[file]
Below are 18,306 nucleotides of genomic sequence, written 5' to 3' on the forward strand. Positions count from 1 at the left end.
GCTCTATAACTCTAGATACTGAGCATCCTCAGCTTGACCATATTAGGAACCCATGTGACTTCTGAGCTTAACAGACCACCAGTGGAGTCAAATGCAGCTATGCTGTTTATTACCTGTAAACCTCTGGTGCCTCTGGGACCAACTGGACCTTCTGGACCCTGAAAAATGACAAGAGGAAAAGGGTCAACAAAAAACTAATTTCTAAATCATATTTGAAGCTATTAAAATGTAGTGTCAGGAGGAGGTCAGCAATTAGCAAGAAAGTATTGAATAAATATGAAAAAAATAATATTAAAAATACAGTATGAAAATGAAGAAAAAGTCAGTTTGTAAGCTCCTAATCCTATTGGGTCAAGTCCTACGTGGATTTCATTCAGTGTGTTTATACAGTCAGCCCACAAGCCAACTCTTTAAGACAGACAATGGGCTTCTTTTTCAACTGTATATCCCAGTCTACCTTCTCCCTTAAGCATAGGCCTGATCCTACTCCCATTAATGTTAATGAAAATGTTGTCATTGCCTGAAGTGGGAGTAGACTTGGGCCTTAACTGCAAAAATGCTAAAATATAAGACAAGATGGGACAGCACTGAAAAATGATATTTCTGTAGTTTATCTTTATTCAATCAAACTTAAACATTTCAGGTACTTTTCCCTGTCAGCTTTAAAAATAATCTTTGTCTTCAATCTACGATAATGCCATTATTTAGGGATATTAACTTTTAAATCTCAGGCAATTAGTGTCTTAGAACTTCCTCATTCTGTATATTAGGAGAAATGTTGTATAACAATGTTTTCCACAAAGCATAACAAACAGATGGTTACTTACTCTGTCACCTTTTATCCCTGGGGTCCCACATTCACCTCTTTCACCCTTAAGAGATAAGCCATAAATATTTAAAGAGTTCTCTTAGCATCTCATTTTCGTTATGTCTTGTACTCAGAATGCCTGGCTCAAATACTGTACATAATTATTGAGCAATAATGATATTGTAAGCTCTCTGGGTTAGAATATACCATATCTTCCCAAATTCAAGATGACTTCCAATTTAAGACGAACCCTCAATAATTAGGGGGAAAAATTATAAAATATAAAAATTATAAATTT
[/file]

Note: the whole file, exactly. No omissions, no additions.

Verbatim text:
Below are 18,306 nucleotides of genomic sequence, written 5' to 3' on the forward strand. Positions count from 1 at the left end.
GCTCTATAACTCTAGATACTGAGCATCCTCAGCTTGACCATATTAGGAACCCATGTGACTTCTGAGCTTAACAGACCACCAGTGGAGTCAAATGCAGCTATGCTGTTTATTACCTGTAAACCTCTGGTGCCTCTGGGACCAACTGGACCTTCTGGACCCTGAAAAATGACAAGAGGAAAAGGGTCAACAAAAAACTAATTTCTAAATCATATTTGAAGCTATTAAAATGTAGTGTCAGGAGGAGGTCAGCAATTAGCAAGAAAGTATTGAATAAATATGAAAAAAATAATATTAAAAATACAGTATGAAAATGAAGAAAAAGTCAGTTTGTAAGCTCCTAATCCTATTGGGTCAAGTCCTACGTGGATTTCATTCAGTGTGTTTATACAGTCAGCCCACAAGCCAACTCTTTAAGACAGACAATGGGCTTCTTTTTCAACTGTATATCCCAGTCTACCTTCTCCCTTAAGCATAGGCCTGATCCTACTCCCATTAATGTTAATGAAAATGTTGTCATTGCCTGAAGTGGGAGTAGACTTGGGCCTTAACTGCAAAAATGCTAAAATATAAGACAAGATGGGACAGCACTGAAAAATGATATTTCTGTAGTTTATCTTTATTCAATCAAACTTAAACATTTCAGGTACTTTTCCCTGTCAGCTTTAAAAATAATCTTTGTCTTCAATCTACGATAATGCCATTATTTAGGGATATTAACTTTTAAATCTCAGGCAATTAGTGTCTTAGAACTTCCTCATTCTGTATATTAGGAGAAATGTTGTATAACAATGTTTTCCACAAAGCATAACAAACAGATGGTTACTTACTCTGTCACCTTTTATCCCTGGGGTCCCACATTCACCTCTTTCACCCTTAAGAGATAAGCCATAAATATTTAAAGAGTTCTCTTAGCATCTCATTTTCGTTATGTCTTGTACTCAGAATGCCTGGCTCAAATACTGTACATAATTATTGAGCAATAATGATATTGTAAGCTCTCTGGGTTAGAATATACCATATCTTCCCAAATTCAAGATGACTTCCAATTTAAGACGAACCCTCAATAATTAGGGGGAAAAATTATAAAATATAAAAATTATAAATTT